Ask Questions

Any parent has probably experienced an endless onslaught of inquiries from their kid. One study claimed that children ask an average of 73 questions per day. Why not turn the tables for once? By the time you’re talking to your kid, their minds will have already started mulling over what they’ve witnessed. Not every child, however, will ask their questions outright.

That leaves the responsibility to us. Throughout the conversation, stop and ensure they understand what you’ve discussed. Their responses may cause you to recognize gaps in your explanation you wouldn’t have otherwise noticed. Should they confront you with a question you can’t answer, don’t make something up or shut down their curiosity. Instead, offer to find the answer afterward and set a time to revisit that topic. Admitting shortcomings and encouraging honesty reassures kids that their lack of understanding is natural, but they can overcome it.

Exemplify Faith Yourself

When we know we want to hold this discussion, we can feel the pressure to explain everything at once. Take that burden off of you now – all can come to light over time. The best way to prevent information overload is to integrate conversations into everyday actions. Incorporating religion into your daily life provides kids with a springboard for curiosity. These actions can organically lead to open conversation because faith is already a natural part of their family.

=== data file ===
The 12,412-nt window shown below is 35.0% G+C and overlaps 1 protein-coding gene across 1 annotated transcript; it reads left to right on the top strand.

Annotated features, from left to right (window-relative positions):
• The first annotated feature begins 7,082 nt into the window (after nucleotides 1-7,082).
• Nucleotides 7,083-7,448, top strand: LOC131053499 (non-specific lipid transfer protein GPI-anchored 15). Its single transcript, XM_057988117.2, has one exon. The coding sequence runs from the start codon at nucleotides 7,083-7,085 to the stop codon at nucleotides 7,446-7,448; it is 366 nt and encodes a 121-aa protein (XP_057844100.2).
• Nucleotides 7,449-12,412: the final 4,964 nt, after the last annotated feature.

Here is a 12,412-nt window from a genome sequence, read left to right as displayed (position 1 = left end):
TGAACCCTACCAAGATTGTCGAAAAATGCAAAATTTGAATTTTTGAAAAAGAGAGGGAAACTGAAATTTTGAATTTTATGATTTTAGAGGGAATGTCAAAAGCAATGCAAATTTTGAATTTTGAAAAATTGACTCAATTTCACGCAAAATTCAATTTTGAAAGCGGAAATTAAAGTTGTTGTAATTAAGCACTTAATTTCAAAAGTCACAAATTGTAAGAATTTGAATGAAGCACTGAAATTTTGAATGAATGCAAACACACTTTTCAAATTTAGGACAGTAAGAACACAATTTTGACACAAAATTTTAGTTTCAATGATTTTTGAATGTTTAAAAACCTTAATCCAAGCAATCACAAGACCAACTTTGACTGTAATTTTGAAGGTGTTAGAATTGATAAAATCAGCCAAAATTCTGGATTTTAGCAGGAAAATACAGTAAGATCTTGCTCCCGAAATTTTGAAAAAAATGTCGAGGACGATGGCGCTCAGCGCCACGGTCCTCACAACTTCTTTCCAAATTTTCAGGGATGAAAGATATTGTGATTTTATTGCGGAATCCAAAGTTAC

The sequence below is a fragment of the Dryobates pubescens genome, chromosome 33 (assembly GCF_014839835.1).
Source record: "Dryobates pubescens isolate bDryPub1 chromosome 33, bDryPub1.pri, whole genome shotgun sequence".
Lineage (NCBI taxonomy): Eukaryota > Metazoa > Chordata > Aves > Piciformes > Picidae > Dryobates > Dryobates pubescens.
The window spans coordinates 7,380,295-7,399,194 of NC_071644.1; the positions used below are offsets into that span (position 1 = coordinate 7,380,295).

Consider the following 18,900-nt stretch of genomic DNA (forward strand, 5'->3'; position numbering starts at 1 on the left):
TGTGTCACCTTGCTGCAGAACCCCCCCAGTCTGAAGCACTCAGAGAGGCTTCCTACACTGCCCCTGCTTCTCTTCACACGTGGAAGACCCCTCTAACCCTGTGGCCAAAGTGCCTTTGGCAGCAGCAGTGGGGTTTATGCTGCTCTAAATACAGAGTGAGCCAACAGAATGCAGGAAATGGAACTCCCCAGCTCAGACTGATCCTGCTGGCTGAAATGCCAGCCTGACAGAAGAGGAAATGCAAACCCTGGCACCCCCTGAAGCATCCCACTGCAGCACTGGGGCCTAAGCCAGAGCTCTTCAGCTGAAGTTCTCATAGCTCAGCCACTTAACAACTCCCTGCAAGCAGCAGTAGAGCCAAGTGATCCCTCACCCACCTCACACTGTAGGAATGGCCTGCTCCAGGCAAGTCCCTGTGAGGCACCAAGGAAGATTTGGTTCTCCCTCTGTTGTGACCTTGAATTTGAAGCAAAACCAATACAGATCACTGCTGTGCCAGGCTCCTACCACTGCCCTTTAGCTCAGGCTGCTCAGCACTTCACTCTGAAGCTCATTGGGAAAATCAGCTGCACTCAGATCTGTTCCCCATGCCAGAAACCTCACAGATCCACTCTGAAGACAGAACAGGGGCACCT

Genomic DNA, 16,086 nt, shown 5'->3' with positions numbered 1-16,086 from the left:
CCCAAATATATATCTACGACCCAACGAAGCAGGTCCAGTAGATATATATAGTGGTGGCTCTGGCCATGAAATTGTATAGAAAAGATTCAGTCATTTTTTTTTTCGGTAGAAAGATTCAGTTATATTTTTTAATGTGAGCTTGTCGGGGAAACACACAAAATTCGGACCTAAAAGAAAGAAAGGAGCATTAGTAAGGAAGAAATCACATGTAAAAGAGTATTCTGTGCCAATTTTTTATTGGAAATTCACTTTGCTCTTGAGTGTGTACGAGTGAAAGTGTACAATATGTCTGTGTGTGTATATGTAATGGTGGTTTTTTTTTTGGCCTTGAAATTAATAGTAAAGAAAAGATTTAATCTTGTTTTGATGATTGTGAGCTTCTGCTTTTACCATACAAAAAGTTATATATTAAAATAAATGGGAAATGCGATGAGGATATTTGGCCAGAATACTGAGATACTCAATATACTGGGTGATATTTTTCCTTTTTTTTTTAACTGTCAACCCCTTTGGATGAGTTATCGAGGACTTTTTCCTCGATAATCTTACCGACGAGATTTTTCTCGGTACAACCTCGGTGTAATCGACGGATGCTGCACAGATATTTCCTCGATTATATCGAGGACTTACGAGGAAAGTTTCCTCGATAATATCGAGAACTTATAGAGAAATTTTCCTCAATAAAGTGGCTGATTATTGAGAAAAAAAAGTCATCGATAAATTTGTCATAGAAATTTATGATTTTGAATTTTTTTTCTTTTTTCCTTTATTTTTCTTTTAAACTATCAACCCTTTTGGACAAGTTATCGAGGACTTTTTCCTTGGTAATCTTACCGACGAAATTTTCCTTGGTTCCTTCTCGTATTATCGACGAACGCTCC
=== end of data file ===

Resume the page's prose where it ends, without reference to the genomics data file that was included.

When children start to notice you praying, worshipping, and reading your Bible, don’t ostracize them – invite them in. Kids inherently want to earn their parents’ approval, to feel they belong in their family. Bringing them into the fold gives a positive first impression of religion instead of having it hurt them. Whenever these opportunities arise, please take full advantage of them. Walk your child through each action so that they feel confident in doing so alongside you. More importantly, explain the purpose behind the practice.

Should I Talk to My Kid About Other Religions?

When the role of religion has defined your life, you can desire to ensure your child follows in your footsteps. Opening their eyes to other lifestyles can seemingly influence them to pursue them instead. However, blinding them to broadened horizons can inhibit their influence and potential for personally choosing Jesus.

No one can dictate another person’s journey towards or away from the faith. Ignorance has never helped steer people away from evil, or else the Bible would never speak of sin. If Paul’s first-hand understanding of the Jewish people helped fuel his passion for them, why deprive our children of insight? Given the onset of social media and our ever-expanding cultural norms, kids will encounter other religions one way or another. Sheltering them from reality will only hinder their interactions with others. Informing children about other faiths can help them connect with otherwise-unrelatable friends, classmates, and neighbors. Recognizing a common thread between them promotes empathy and discourages bigotry.

If Jesus Himself had compassion for people of every creed, knowing full well they did not see Him as their Savior, should our children not do the same?